How did my data get there?

If you are like me and are subscribed to any decent security newsletter you probably noticed that more and more personal and confidential information is being lost or stolen every day. Stolen laptops and lost USB drives are just two most common ways of losing valuable information.

But there are (in my opinion) more dangerous ways of losing data. Personally I would notice a missing laptop or hard drive and I might still be able to take some action to minimize the damage. But what if the personal and confidential information is copied from the laptop, which is still in your possession. Would you notice that someone has copied all your data? And it is easier then you might think.

Think about P2P applications such as eMule. When you install eMule on your computer it configures a folder where downloaded content is stored and shared. Anything stored in this folder is also available to anyone else who is using eMule.

Sometimes users will configure their eMule and shear their whole drives thinking that it will give them better rating since they are now sharing more files. I even heard that some people shared corporate network drives for the same reason.

A quick search on eMule revealed quite interesting results. First I searched for files with .pfx extension. PFX stands for “Personal Information Exchange” where I would love to stress the word “Personal”. This means it should not be shared and we should all protect them with our lives. But the search returned more than 300 files.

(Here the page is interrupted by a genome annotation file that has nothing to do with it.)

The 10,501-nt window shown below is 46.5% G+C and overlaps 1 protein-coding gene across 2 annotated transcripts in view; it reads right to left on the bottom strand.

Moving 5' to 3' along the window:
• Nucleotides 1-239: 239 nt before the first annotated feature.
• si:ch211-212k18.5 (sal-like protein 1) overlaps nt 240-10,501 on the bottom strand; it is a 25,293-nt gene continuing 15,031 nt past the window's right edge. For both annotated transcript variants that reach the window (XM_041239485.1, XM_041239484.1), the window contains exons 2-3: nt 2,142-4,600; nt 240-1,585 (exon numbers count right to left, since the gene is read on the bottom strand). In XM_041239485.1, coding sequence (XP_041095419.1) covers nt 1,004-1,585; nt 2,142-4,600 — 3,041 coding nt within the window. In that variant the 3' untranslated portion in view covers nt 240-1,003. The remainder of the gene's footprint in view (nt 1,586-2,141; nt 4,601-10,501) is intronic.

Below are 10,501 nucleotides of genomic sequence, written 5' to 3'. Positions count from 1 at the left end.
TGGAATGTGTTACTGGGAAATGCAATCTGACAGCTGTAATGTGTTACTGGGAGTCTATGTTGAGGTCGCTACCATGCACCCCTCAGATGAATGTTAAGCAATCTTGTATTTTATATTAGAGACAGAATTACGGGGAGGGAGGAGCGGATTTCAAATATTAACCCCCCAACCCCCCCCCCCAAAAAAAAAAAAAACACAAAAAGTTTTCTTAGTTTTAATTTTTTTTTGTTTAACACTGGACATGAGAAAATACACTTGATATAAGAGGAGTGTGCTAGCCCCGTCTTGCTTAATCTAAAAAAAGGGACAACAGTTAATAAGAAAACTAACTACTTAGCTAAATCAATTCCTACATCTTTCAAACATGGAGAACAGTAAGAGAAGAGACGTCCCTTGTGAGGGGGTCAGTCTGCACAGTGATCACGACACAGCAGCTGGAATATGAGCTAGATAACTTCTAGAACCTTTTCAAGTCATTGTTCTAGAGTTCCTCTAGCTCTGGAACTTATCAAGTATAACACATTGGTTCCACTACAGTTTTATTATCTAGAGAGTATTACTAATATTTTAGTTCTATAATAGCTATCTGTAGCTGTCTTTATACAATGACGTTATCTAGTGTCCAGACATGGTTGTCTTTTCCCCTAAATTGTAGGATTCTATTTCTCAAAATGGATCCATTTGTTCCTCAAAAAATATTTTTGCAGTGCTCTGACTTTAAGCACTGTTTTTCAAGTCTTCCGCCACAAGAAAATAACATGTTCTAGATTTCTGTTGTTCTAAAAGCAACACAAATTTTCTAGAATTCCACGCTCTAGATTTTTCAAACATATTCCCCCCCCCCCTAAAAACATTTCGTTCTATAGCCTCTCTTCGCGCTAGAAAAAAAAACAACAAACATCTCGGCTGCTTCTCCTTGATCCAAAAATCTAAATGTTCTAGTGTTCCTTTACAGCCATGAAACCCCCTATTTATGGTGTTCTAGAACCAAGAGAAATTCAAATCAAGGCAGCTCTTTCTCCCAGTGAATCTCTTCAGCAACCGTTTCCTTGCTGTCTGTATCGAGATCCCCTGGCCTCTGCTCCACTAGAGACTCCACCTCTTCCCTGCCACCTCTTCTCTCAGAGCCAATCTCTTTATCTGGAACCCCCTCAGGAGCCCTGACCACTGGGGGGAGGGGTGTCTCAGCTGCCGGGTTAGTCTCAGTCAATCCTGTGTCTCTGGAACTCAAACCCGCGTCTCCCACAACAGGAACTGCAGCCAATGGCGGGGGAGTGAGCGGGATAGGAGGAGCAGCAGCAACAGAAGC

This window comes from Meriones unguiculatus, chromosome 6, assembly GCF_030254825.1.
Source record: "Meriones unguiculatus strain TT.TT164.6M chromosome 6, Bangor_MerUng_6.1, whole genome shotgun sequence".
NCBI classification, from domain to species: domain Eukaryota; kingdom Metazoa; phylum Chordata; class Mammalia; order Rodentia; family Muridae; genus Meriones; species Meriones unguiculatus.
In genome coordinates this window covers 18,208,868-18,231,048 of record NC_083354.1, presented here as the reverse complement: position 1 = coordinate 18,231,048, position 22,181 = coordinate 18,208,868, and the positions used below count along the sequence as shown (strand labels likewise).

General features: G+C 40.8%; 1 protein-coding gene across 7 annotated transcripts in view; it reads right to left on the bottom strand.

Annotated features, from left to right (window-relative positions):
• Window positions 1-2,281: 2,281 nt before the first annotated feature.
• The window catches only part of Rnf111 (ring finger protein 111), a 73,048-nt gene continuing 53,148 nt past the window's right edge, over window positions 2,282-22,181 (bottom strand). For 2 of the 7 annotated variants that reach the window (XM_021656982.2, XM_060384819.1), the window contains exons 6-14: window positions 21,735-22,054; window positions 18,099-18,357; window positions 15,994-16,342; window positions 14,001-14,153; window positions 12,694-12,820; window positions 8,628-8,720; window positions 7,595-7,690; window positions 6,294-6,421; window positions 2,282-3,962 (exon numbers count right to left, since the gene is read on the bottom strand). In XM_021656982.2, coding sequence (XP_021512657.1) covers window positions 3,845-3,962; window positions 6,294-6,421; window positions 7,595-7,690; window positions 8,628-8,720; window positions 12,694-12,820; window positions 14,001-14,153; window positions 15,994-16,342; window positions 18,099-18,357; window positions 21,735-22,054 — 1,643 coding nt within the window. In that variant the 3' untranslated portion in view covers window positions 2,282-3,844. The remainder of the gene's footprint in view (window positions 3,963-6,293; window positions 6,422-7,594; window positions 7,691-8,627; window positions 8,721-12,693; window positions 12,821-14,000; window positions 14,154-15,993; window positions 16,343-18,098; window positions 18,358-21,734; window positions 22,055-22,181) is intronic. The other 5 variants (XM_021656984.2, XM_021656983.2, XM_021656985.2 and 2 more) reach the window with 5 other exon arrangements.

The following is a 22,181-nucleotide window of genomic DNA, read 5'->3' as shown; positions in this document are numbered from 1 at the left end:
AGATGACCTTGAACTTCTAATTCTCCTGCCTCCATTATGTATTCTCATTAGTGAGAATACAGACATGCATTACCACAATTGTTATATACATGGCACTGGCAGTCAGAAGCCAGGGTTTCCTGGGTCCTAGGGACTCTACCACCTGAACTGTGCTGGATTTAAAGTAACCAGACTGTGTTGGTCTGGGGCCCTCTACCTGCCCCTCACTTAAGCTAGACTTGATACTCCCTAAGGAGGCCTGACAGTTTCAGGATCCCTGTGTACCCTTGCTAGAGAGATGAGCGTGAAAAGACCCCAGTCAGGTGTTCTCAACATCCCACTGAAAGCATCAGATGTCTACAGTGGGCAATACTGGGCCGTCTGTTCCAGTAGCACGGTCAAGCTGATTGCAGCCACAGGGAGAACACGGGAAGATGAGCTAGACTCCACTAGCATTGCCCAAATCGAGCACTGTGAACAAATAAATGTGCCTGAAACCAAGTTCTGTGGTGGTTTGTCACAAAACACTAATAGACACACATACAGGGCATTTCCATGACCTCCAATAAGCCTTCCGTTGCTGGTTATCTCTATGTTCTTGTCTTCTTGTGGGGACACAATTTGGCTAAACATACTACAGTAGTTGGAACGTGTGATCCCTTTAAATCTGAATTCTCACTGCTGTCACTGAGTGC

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It is true that these files can be protected with a password, but there is nothing stopping users from leaving blank password on the file or picking a bad password that might be same as the name of the file (e.g. klik)… We know how users pick their passwords. It is also possible to brute force these passwords for as long as anyone wants. Hackers and other criminals are usually very motivated and have all the time in the world.

I recognized few names such as “klik.pfx” and “dohodnina.pfx”. “Klik.pfx” file contains the private key that gives the owner a full access to their online bank account. The other file gives the owner online access to their tax statements.

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I guess this is another good reason why banks should only allow access to online bank accounts through two factor authentication (e.g. smart cards or one time password systems).

After searching for pfx files I decided to do a search on any file that has word “contract” or “pogodba” in it. Again, I was rewarded with more than 60 results of files with promising names (and some of the names are really hm – let’s say funny. E.g. "Girlfriend Contract.doc". I will just let my mind run wild on that one) :-) …


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The only thing that we can say for certain is that these users, whose files were copied from their computers, don’t have to worry about backup. Their files are “safely” stored on the internet – more or less forever.

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